“One, make sure you spent the money yourself and were not reimbursed. Two, make sure it is related to your job, and not a private expense. Three, keep a record to prove it,” Mr Whyte said.
“We’ve got a range of guides including specific occupation guides on our website to help people understand what they can claim. If you use a tax agent, you can also ask them for advice on the right things to claim.
“You can also make it easier on yourself by using the myDeductions tool in the ATO app to record your work-related expenses on the go. You can then upload directly into your next tax return just like your pre-filled information.”
For more information on work related expenses, visit ato.gov.au/deductions
For guides on deductions for specific industries and occupations, visit ato.gov.au/occupations
Case study one
A railway guard claimed $3,700 in work-related car expenses for travel between his home and workplace. He indicated that this expense related to carrying bulky tools – including large instruction manuals and safety equipment. The employer advised the equipment could be securely stored on their premises. The taxpayer’s car expense claims were disallowed because the equipment could be stored at work and carrying them was his personal choice, not a requirement of his employer.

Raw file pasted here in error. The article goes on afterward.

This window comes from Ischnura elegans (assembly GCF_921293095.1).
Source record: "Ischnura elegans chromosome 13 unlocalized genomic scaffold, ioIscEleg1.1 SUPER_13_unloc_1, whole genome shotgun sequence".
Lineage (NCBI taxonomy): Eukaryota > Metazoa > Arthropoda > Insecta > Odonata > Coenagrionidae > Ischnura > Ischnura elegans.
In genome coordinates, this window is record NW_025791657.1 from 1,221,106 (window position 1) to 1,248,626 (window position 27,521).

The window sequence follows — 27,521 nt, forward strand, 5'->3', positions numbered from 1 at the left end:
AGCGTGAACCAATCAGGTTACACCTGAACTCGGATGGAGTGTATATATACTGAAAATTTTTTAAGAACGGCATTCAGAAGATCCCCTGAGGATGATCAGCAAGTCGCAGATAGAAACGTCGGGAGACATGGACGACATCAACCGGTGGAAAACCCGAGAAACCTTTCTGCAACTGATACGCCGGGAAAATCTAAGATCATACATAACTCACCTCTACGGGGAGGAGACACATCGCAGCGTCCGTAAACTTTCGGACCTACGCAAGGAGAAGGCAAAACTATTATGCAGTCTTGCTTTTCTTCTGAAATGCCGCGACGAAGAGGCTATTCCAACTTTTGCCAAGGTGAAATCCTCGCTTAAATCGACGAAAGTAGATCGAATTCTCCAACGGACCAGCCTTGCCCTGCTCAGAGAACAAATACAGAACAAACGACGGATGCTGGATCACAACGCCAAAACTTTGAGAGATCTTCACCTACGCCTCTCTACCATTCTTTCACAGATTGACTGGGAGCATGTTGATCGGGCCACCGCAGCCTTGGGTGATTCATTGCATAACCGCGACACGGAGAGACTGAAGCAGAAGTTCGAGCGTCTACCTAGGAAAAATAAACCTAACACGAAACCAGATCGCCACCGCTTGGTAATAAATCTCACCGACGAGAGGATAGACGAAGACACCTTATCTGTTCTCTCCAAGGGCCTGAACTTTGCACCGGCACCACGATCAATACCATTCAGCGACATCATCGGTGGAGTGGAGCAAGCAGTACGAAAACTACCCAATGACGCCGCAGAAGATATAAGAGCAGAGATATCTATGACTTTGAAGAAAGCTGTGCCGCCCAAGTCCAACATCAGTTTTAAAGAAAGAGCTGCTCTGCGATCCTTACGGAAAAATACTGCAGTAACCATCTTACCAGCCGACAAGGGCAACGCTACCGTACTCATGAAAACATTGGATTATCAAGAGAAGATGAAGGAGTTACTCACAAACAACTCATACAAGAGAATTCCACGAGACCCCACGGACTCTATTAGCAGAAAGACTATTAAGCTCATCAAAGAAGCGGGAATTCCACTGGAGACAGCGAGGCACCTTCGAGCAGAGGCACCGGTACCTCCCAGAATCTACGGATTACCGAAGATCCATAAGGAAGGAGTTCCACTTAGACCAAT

Case study two
A wine expert, working at a high end restaurant, took annual leave and went to Europe for a holiday. He claimed thousands of dollars in airfares, car expenses, accommodation, and various tour expenses, based on the fact that he’d visited some wineries. He also claimed over $9,000 for cases of wine. All his deductions were disallowed when the employer confirmed the claims were private in nature and not related to earning his income.